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# John Harrison

John Harrison (1693 - 1776) was an English carpenter[?] by initial trade, who in his spare time built and repaired clocks. He was born at Foulby in Yorkshire, the eldest son of a carpenter. Legend has it that he was given a watch when he was six to amuse him while in bed with smallpox, spending hours listening to it and studying its moving parts. Scholars today, however, consider this unlikely to be true, as clocks and watches of all kinds were rare and expensive at the time, and Harrison came from a family of fairly modest means.

He was a man of many skills and used these to improve on the way clocks were built. For example, he developed the gridiron pendulum, consisting of alternating brass and steel rods assembled so that the different expansion and contraction rates cancelled each other out. Another example of his inventive genius was the grasshopper escapement[?] -- a control device for the step-by-step release of a clock's driving power. Being almost frictionless, it required no oiling.

In 1728 Harrison packed up full scale models of his inventions and drawings for a proposed marine clock to compete for the Longitude Prize and headed for London seeking financial assistance. He was sent to George Graham[?], the country's foremost horologist[?]. He must have been impressed with Harrison for Graham personally loaned him money and told him to build a model of his marine clock.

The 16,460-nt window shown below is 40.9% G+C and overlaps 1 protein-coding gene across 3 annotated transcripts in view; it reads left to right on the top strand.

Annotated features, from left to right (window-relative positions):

It took Harrison seven years to build Harrison Number One or H1. This was approved by the Board of Longitude for sea trials and Harrison moved on to develop a sea capable version H2. However, England was at war with Spain at the time and the mechanism was deemed too important to risk it falling into Spanish hands. Seventeen years after H2, Harrison completed H3. All of these early designs were heavy instruments needing to be slung from a beam in a ship and all were designed to keep time in a ship rolling and pitching in the worst storm. H4 was an instrument of beauty being of the shape of a large pocketwatch[?]. This trial was completely successful but judged by the board to be a fluke. A second test was also successful but still the board were reluctant to accept the conditions had been met. The board imposed significant restrictions on Harrison, demanding that he hand over all four instruments and make a further copy of H4.

Harrison felt "extremely ill used by the gentlemen who I might have expected better treatment from" and decided to enlist the aid of King George III. He asked for and was granted an audience with the King who became extremely annoyed with the Board. King George tested No. 5 himself at the palace and when it had lost only four and a half seconds in ten days he told Harrison to petition Parliament for the full prize. So in 1773, Harrison finally received his reward.

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